BIG MATCH PREVIEW
by Joe Heaton
Moseley did not take the opportunity last Sunday to beat Bristol, when a spirited second half fight back just failed to get any of the points which the players’ efforts deserved. This Saturday’s match is against Bedford, one of Moseley’s oldest rivals and one of this season’s form teams.
The present comparative positions of the two teams are:
P W D L F A Bonus Points Position
Bedford 14 12 0 2 440 215 8 56 2nd
Moseley 14 3 2 9 266 445 1 17 10th
Last Saturday Bedford beat Doncaster at home 35-7, while Moseley lost away to Bristol 36-25 on the Sunday.
In the away match at Bedford early in the season, played on a Friday evening on 24th September, Moseley lost by 12- 41. Having previously drawn with Doncaster away, and beaten Cornish Pirates and Bristol at home, this was the poorer performances which carried on through October.
In the game Moseley did not contain winger James Short, whose performance included a first half hat-trick. Moseley replied with two tries scored by Pennycook late in the game. It was the 100th meeting between the two old rivals.
Last Saturday Moseley played much better at Bristol than in many previous matches but still not well enough to avoid a defeat by eleven points, in spite of the inclusion for the first time of the long awaited Bevon Armitage and a debut try by scrum half Dan Robson.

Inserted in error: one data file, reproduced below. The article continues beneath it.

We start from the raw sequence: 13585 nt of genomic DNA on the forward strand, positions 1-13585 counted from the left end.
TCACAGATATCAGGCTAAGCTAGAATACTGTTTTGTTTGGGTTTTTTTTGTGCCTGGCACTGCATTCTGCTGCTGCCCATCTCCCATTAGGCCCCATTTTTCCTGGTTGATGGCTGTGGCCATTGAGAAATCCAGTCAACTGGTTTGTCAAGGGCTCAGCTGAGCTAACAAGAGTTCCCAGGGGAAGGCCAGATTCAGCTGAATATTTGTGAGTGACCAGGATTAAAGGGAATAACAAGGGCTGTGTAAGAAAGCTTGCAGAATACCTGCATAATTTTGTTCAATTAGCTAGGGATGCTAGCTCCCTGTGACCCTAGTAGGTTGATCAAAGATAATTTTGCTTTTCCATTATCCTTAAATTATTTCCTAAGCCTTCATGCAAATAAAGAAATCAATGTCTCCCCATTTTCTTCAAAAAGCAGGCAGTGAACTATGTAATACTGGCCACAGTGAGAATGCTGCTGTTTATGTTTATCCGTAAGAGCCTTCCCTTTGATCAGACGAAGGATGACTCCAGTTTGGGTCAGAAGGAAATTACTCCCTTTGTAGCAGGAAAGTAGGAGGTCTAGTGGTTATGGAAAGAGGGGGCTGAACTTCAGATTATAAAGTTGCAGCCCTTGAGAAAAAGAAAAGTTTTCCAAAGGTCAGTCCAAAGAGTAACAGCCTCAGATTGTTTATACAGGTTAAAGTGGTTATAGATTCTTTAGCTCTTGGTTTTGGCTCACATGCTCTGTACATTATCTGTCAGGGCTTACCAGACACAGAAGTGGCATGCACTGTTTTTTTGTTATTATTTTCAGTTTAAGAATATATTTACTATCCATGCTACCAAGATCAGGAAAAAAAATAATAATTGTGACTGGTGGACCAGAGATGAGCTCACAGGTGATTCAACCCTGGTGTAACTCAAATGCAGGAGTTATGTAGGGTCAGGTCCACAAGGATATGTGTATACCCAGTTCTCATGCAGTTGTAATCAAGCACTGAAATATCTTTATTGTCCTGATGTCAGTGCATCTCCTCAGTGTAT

A strong Moseley’s defence, especially in the centre, is imperative and Bedford’s attack, which has already scored an average of over 30 points per match this season, will be a very stern test of it’s capability under pressure.
Bedford, situated fifty miles north of London, on the Great Ouse and the A6, is a typical English County Town that greatly values its well supported rugby club.
Bedford RFC was founded in 1886 by the amalgamation of Bedford and Bedford Swifts. Both clubs had close connections with Bedford and Bedford Modern Schools that had (and still have) associations with several of the Oxbridge Colleges. It was not surprising therefore that the members chose light blue and dark blue for the club colours.
The Bedford club has played on its ground in Godlington Road for over one hundred years and, during that time, thirty two Bedford players have been awarded international caps.
The Blues modern history is remarkably similar to Moseley’s. When the leagues were introduced in 1987-88, Bedford was placed in Division 2 but a promotion to Division 1 quickly followed in 1989. The club’s playing affairs are now managed by Mike Rayer, a former player.
In 1996, to enable the club to go professional, the boxing promoter Frank Warren and a firm called Sports Network made major investments in Bedford and quality players were recruited.
This initially paid off as the club was promoted to Division 1 in 1998. However, soon after in 1999, financial problems arose and the then owners sold the club to Jefferson Lloyd International. This was a financial disaster and in October of that year the RFU intervened to allow a consortium of Bedford business men, supported by the Town Council, to take over the club and offer shares to the members and local burghers. Several thousand shares were sold and the club is now viable, with high aspirations.
Whatever the weather on Saturday, both sets of supporters hope for an
encouraging performance by both teams in the true rugby spirit of bygone
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